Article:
I’m starting to understand how our parents and grandparents end up with “their stories,” the ones they tell over and over, to the point where if they skip a step you chime in with, “Nuh-uh! That happened after you said you’d go to the dance with him!”
It’s not that your life isn’t FULL of funny stories—it’s just that some of them stick with you in a way that the others don’t.
I can already tell that if I live another 50 years, I’ll still be telling stories from my summer in Belfast. Not only was it my first experience working in a professional kitchen, but it was also my first chance to really get to know a whole branch of my family.
On top of that, it was hilarious. Listening to Irish people shout obscenities in a thick East Belfast accent and catching every 3 words is pretty memorable, especially if they’re shouting at you and you’re a 23-year-old from Texas pretending to understand.
And the smell of this soup is something that will always bring me back to that kitchen.
At the restaurant, we used to make what we called Coconut Galangal Chowder. In Thai, it’s known as Tom Kha Gai, and translates to something like “chicken galangal soup.” (Galangal is a spicy root in the ginger family with a way better name. Like when one kid gets to be something cool and unusual, like Maximus, and the other one is John. Sorry, Johns.)
To make the soup, we started in the morning by simmering down a fragrant broth of galangal, lemongrass, garlic, peppercorns, and more. When we got an order, we heated it up with tomatoes, shiitake mushrooms, scallions, and a handful of fish and shellfish leftover from when the chef portioned the filets. At the last minute, we’d douse it with a sour splash of lime-fish sauce.
I used what felt like a thousand tiny sauce pots to heat the soups to order, sprinting between the hot and cold sections of the kitchen, and I used another thousand spoons to taste each bowl so the balance between the sweet coconut and acidic lime-fish sauce was just right.
The soup was a favorite for a reason. The coconut hits you first, then the bite of the lime, and the spicy ginger base makes the chowder warming but not heavy. With a few toppings, it makes for an impressive starter, and with rice noodles and extra toppings added, it’s a steamy main dish for a cold night.
Now, I’ve replicated this soup before (on my old blog! when I still ate animal!), but I hadn’t touched it since going vegan last August. This time, when I cracked open my old kitchen notebook (and a shower of bandaids fell to my feet), I set about translating a recipe for 30 servings, in metric, into a totally vegan version for 4. Luckily, the recipe is forgiving!
Instead of galangal, I swapped in regular old fresh ginger, and I also used vegetable stock instead of chicken. To replace the lime-fish sauce, I simply added soy sauce and fresh-squeezed lime juice to the finished soup. Rather than tossing in prawns and scallops, I stuck to fresh vegetables, although cubed tofu would be delicious too!
And—this might be controversial—I threw in a few spoonfuls of curry paste to deepen the flavor in the absence of the traditional chicken stock and fishy elements. Don’t tell the Tom Kha Gai police.
This recipe serves 2 as a main dish (in an enormous, ramen-sized bowl, with lots of toppings), or 4 as a starter.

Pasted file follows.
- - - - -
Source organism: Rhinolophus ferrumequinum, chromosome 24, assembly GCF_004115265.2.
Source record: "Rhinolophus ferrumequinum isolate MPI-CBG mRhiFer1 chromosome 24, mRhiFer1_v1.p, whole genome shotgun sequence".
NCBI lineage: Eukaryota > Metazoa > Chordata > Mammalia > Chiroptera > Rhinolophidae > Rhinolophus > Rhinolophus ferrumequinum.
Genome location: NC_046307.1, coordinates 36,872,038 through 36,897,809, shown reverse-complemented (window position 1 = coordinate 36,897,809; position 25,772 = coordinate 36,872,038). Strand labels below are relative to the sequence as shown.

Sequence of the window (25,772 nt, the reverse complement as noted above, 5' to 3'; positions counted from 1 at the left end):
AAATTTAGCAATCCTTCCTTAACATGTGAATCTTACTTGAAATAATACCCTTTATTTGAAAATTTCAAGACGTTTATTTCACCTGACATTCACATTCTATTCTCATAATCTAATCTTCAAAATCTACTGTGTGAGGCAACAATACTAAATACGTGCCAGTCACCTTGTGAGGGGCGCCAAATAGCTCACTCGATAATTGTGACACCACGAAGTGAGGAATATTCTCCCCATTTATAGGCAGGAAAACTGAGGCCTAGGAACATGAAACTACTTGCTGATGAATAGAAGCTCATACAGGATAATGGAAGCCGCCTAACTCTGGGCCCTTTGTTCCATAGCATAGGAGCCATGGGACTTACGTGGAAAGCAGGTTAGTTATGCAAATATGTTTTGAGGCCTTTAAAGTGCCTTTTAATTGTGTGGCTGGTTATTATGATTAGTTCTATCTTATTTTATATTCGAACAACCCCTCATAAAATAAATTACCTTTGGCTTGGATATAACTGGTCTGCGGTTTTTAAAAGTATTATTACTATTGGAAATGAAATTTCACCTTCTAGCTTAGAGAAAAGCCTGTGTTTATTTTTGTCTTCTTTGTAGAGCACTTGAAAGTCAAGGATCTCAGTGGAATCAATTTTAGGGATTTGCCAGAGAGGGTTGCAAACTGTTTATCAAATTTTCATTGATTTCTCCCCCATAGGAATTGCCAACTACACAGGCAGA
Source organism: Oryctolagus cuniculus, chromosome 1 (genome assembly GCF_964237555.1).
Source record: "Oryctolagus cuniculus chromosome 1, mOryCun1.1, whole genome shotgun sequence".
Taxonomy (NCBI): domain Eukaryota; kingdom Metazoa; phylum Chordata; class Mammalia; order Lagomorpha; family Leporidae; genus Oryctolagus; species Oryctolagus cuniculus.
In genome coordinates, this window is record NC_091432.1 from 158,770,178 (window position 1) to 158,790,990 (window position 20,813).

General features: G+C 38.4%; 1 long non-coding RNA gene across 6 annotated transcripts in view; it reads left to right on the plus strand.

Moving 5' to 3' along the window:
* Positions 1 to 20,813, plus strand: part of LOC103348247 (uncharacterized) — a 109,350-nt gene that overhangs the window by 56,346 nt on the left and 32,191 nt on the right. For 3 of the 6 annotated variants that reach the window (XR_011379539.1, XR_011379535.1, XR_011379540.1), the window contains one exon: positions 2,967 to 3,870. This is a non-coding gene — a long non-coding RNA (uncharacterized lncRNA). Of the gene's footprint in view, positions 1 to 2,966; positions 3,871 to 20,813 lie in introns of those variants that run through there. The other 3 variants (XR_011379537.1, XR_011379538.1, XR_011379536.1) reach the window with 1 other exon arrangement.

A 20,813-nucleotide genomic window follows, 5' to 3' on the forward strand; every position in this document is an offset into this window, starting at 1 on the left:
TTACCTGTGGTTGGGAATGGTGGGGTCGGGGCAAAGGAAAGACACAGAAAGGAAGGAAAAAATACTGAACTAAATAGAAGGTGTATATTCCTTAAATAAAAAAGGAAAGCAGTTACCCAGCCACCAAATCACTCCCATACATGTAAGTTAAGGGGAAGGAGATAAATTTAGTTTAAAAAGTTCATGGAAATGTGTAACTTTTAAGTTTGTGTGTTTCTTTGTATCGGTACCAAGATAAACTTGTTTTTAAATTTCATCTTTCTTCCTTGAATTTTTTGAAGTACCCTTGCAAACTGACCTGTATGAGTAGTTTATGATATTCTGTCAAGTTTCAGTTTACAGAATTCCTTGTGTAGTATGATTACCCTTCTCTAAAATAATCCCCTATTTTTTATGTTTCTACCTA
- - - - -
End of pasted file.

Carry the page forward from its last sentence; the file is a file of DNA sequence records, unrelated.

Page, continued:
Note: The recipe calls for some special equipment—a food processor and a fine mesh strainer. You can chop by hand rather than using the food processor, but you’ll need a fine strainer to get the smooth consistency the soup is known for.
- 1 Tablespoons coconut oil
- 10 slices fresh, peeled ginger (or a knob the size of a golf ball)
- 1 clove garlic
- ¼ white onion (about ¼ cup)
- 1 stalk lemongrass (about the size of one of those pirouette cookies from Pepperidge Farm)
- 10 whole peppercorns
- 2 Tablespoons curry paste
- 4 cups vegetable stock
- 1 15 oz. can full-fat coconut milk
- 2 shiitake mushrooms, stems removed, sliced paper-thin
- 2 small tomatoes, diced
- 2 cups chopped Swiss chard, sliced thin
- Juice of 2 limes
- 4 teaspoons soy sauce (more if your curry paste and vegetable stock were unsalted!)
- Optional: vermicelli rice noodles, cooked according to package directions
- Optional: fresh cilantro and sliced scallions
- In a food processor, combine ginger, garlic, onion, and lemongrass, and pulse until all the pieces are about the size of the peppercorns.
- In a 2-quart soup pot, heat the coconut oil over medium to medium-high heat, and add the ginger mixture and peppercorns to the pot and sauté until very fragrant, 3-5 minutes. Do not let it brown or burn.
- Add the curry paste and sauté until fragrant, 1-2 minutes.
- Add the vegetable stock and bring to a simmer. Cook until soup has reduced by about 30%. Check this by looking at the rings on the pot, or simply reduce for 15 minutes and don’t worry too much about it.
- At this point, cook your rice noodles (if using), chop all your vegetables, and prepare garnishes.
- When the soup is reduced, strain through a fine mesh sieve into a large bowl. Rinse out the pot and wipe with a towel to remove any residue.
- Add the soup back to the pot and return to a simmer. Add the coconut milk and return to a very low simmer, but don’t boil.
- To serve, divide the mushrooms, tomatoes, Swiss chard, and noodles (optional) to each bowl, then top with the hot soup. Flavor each bowl with lime and soy sauce, to taste. Top with cilantro and scallions, if using.
- (Alternately, if serving the whole pot of soup at once, flavor the soup in the pot with the lime and soy sauce, starting with half of what the recipe calls for and adding the rest to taste.)
- To store, keep the broth, toppings, lime, and soy sauce in separate containers in the refrigerator.
The Waco Vegan is no longer updated. You can find me over at RandleBrowning.com instead.